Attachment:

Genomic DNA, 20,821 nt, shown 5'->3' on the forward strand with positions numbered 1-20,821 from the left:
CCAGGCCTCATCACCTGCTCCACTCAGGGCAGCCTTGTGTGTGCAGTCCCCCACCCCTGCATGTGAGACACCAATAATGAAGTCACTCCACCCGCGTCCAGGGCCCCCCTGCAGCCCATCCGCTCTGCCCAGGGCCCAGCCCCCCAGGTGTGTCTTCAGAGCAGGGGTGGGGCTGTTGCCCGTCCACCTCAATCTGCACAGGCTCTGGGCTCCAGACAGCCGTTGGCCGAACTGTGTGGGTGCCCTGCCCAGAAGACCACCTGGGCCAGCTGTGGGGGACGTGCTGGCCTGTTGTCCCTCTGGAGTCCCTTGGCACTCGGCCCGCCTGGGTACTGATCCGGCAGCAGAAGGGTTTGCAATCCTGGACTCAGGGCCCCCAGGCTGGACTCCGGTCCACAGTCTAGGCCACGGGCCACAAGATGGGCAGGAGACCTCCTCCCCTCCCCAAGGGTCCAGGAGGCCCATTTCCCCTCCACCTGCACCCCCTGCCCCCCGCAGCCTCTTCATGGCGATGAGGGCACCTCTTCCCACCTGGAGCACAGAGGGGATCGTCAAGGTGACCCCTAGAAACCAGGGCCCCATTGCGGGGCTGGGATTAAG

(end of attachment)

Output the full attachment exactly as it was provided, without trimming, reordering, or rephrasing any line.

Genomic DNA, 20,821 nt, shown 5'->3' on the forward strand with positions numbered 1-20,821 from the left:
CCAGGCCTCATCACCTGCTCCACTCAGGGCAGCCTTGTGTGTGCAGTCCCCCACCCCTGCATGTGAGACACCAATAATGAAGTCACTCCACCCGCGTCCAGGGCCCCCCTGCAGCCCATCCGCTCTGCCCAGGGCCCAGCCCCCCAGGTGTGTCTTCAGAGCAGGGGTGGGGCTGTTGCCCGTCCACCTCAATCTGCACAGGCTCTGGGCTCCAGACAGCCGTTGGCCGAACTGTGTGGGTGCCCTGCCCAGAAGACCACCTGGGCCAGCTGTGGGGGACGTGCTGGCCTGTTGTCCCTCTGGAGTCCCTTGGCACTCGGCCCGCCTGGGTACTGATCCGGCAGCAGAAGGGTTTGCAATCCTGGACTCAGGGCCCCCAGGCTGGACTCCGGTCCACAGTCTAGGCCACGGGCCACAAGATGGGCAGGAGACCTCCTCCCCTCCCCAAGGGTCCAGGAGGCCCATTTCCCCTCCACCTGCACCCCCTGCCCCCCGCAGCCTCTTCATGGCGATGAGGGCACCTCTTCCCACCTGGAGCACAGAGGGGATCGTCAAGGTGACCCCTAGAAACCAGGGCCCCATTGCGGGGCTGGGATTAAG